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Solid Waste Authority coping with millions of empty bottles

CHARLESTON, W.Va. -- While members of the Kanawha County Solid Waste Authority wrestle with what to do with mountains of leftover plastic water bottles, they're trying to figure out how to make sure the public keeps recycling once the bottles are gone.

Members of the Solid Waste Authority's governing board met Tuesday and talked about public interest in recycling the millions of water bottles imported after a chemical spill contaminated drinking water for 300,000 people earlier this month. Local officials estimate 10 million water bottles have been brought in to provide safe water for people affected by the Jan. 9 spill.

"The goal is to keep as many of those bottles from getting into the landfill as possible," said George Hunyadi, who runs the West Virginia Recycling Services recycling center on Slack Street in Charleston.

"Kudos go to the people," Hunyadi said. "My business as of last Wednesday was tripled."

Hunyadi said many Kanawha County residents are bringing their used water bottles to Slack Street on their own. In fact, so many people are dropping off bottles at the recycling center that Hunyadi is emptying a 30-yard recycling bin set up for plastic three times a day.

"I used to dump it twice a week," he said.

Local communities are also collecting water bottles. Hunyadi said he's seeing some trucks from Charleston and South Charleston as many as five times a day with loads of plastic water bottles.

Local officials have set up drop points at different locations around the county for residents to recycle their plastic bottles. Hunyadi said an arrangement was made with Waste Management to pick up the bottles on the waste haulers' regular cardboard recycling routes.

Local youth organizations, Boy Scout and Girl Scout groups are also heading recycling drives.

Greg Sayre, head of West Virginia Cashin Recyclables in Nitro and a former member of the Solid Waste Authority board, said West Virginia Cashin is sponsoring a bottle drive for local organizations like the Boy Scouts, Girl Scouts and 4H clubs through Feb. 15. Sayre said he will give participating organizations 5 cents for every pound of plastic bottles they bring to the Nitro recycling center.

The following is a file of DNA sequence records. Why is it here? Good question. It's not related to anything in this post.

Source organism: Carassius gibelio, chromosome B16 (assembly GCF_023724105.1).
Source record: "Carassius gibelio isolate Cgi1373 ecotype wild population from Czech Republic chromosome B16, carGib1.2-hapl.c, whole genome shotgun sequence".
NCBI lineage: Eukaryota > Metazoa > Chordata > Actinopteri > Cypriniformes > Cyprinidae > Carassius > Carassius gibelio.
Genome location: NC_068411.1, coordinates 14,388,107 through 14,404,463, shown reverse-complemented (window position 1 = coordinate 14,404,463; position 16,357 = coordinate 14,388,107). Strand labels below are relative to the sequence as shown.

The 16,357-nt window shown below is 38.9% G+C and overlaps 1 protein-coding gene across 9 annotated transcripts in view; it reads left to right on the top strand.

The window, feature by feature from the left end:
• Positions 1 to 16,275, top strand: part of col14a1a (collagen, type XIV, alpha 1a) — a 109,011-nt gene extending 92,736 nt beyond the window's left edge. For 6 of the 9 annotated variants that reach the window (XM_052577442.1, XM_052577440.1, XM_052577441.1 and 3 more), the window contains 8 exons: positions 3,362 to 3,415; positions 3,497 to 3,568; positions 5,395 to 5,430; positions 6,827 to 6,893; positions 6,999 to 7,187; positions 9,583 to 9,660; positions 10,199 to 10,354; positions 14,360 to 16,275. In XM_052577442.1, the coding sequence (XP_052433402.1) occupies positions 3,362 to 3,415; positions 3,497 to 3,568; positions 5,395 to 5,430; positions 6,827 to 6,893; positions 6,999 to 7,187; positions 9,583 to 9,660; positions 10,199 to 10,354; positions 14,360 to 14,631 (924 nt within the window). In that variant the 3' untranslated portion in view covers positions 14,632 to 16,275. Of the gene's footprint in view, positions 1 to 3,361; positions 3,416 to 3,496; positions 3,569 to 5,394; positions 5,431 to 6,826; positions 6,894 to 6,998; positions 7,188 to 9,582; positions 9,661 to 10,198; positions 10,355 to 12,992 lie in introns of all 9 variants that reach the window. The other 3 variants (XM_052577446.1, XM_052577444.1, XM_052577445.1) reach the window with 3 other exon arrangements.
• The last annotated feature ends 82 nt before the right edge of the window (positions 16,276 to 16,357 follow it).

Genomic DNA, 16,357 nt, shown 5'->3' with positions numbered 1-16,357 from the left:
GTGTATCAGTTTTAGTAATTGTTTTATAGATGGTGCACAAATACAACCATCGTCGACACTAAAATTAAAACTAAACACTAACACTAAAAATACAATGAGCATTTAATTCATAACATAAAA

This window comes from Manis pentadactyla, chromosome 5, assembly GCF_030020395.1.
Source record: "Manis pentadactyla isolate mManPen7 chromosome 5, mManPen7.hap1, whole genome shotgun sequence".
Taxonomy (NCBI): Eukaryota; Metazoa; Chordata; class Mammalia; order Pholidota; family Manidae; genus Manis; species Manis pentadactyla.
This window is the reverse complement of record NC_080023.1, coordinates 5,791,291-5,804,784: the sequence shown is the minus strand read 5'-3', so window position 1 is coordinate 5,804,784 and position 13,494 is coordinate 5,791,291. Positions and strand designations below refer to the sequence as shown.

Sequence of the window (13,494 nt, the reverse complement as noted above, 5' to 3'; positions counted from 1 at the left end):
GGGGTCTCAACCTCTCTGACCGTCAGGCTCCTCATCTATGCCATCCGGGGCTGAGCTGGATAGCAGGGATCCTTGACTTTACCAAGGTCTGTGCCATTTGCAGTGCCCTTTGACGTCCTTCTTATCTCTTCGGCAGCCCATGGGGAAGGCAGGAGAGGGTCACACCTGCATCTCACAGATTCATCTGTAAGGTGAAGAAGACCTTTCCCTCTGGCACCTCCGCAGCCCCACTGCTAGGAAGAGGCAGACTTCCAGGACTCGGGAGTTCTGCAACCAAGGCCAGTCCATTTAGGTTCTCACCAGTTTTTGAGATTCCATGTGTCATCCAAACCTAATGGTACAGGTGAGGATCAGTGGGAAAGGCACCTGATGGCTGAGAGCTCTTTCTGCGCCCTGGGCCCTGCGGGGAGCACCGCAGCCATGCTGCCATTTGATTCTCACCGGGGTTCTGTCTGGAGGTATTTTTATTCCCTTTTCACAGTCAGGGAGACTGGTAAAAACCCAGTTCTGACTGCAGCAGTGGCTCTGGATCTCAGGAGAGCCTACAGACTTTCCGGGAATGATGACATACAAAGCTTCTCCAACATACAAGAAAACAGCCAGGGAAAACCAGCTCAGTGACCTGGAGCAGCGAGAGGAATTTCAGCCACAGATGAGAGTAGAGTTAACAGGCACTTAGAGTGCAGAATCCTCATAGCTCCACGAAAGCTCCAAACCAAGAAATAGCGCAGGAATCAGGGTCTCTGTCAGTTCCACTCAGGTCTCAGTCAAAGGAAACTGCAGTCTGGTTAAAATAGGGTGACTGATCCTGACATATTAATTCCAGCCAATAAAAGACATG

He said the public is also welcome to bring their bottles to West Virginia Cashin. He said he'll give a nickel to the West Virginia University Foundation for every pound of bottles brought in by members of the public.

Members of the Solid Waste Authority are also working with the Kanawha County school board to set up recycling drop points at area schools. The trick will be finding someone to pick up the bottles once they're collected.

But members of the Solid Waste Authority board want to keep local residents interested in recycling after the water crisis is over.

Board chairman Rod Watkins said the sudden influx of water bottles has touched a nerve with the public. "I think this all comes down to the realization that 10 million water bottles are going to go into the landfill rather than be recycled," he said.

Members of the solid waste board would like to keep recycling drop-off centers open around the county if a cost-effective way can be found to collect the materials left there. Board members are also trying to figure out how to make recycling work for smaller communities and unincorporated parts of the county.

Reach Rusty Marks at rustymarks@wvgazette.com or 304-348-1215.


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